Having said that, I do understand that in less democratic countries, there is a real risk that the data collected could be used for more sinister purposes, although such data collection is probably already occurring through more nefarious means.  I am lucky to live in Australia.

Looking across Avoca Lagoon this morning
I rarely carry a smartphone when running, so any contacts I have with COVID-19 carriers while training will not be revealed by the government's new app.  However, given that I'm now trying to remember to carry my small hardshell camera for blog pictures while running, maybe I should bite the bullet and start carrying my smartphone.

I ran a slow 11.3km this morning incorporating two solid hills and a long stretch of beach, all of which conspired to make it even slower.  The back and hip are still very troublesome, but I can sense that I'm coping better with the slightly longer distances.  Unless the injuries regress, I'll continue to gradually increase my mileage.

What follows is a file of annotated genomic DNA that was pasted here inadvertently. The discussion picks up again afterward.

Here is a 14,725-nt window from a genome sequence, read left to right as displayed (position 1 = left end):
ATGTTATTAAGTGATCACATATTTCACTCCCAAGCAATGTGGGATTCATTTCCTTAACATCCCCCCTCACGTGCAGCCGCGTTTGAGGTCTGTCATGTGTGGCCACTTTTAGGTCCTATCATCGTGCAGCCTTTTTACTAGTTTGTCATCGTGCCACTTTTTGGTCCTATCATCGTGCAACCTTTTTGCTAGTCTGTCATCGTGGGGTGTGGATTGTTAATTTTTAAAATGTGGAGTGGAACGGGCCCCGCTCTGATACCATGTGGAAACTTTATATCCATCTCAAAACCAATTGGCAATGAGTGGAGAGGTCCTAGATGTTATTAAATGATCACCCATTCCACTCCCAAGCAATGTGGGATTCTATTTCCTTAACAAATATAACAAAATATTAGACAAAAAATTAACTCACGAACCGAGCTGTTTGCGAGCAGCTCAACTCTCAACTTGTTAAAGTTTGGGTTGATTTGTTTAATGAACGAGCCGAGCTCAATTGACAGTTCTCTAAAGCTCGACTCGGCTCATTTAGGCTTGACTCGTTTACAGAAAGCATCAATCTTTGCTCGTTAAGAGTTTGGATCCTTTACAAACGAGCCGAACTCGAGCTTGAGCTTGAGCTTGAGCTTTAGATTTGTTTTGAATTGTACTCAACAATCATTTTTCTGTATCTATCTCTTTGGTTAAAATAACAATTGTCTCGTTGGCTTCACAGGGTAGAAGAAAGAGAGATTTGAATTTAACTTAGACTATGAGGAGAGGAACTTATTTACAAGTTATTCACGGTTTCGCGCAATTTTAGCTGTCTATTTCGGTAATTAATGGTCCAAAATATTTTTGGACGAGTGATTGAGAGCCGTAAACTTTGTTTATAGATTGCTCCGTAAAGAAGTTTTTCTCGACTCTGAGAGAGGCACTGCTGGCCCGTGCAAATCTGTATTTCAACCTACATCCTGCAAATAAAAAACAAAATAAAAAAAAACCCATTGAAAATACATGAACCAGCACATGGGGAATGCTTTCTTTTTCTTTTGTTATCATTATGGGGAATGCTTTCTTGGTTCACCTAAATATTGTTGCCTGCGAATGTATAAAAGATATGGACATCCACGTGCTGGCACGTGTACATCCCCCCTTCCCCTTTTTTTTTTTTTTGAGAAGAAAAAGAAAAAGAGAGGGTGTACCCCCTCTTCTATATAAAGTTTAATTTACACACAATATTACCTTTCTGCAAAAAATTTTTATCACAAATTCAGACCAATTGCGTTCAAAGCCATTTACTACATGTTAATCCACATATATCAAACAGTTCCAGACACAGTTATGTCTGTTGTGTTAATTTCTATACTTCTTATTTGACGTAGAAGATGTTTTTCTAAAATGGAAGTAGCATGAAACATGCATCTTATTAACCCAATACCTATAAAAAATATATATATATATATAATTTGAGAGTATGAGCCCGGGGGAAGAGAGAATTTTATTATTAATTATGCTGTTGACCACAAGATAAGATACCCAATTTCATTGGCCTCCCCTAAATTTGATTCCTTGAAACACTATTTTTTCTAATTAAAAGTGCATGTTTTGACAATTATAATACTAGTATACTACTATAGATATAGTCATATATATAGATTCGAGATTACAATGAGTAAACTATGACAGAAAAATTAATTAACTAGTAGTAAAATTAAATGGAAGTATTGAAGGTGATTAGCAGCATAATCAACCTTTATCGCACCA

Wednesday, April 15, 2020

Hard decisions

Avoca Lagoon
Although yesterday's three-month scans yielded good results for my son, who has endured six months of chemotherapy, his oncologist was somewhat reluctant to extend the chemo for an additional three months because of the increased risks to his health posed by COVID-19.

Ultimately, agreement was reached to continue the treatment, but he is, and we are, concerned to minimise the risks that he encounters a COVID-19 carrier during this time.  Consequently, I am facing the same dilemma as many others at this time.

Avoca Lagoon looking towards North Avoca
My son doesn't need care, as such, but I do think my weekly trips down to Sydney for a walk, movie and Mexican lunch, have been good for his mental health, and for mine.  However, given that Julie and I are exposed to a different cohort of people, even though observing government restrictions, it does seem sensible that I suspend my trips south until the chemo has finished in July.  Instead, like others, we will resort to phone and video calls to stay in touch.  Not as good, but in the scheme of things, not a big deal.

Looking towards Avoca Beach and Copacabana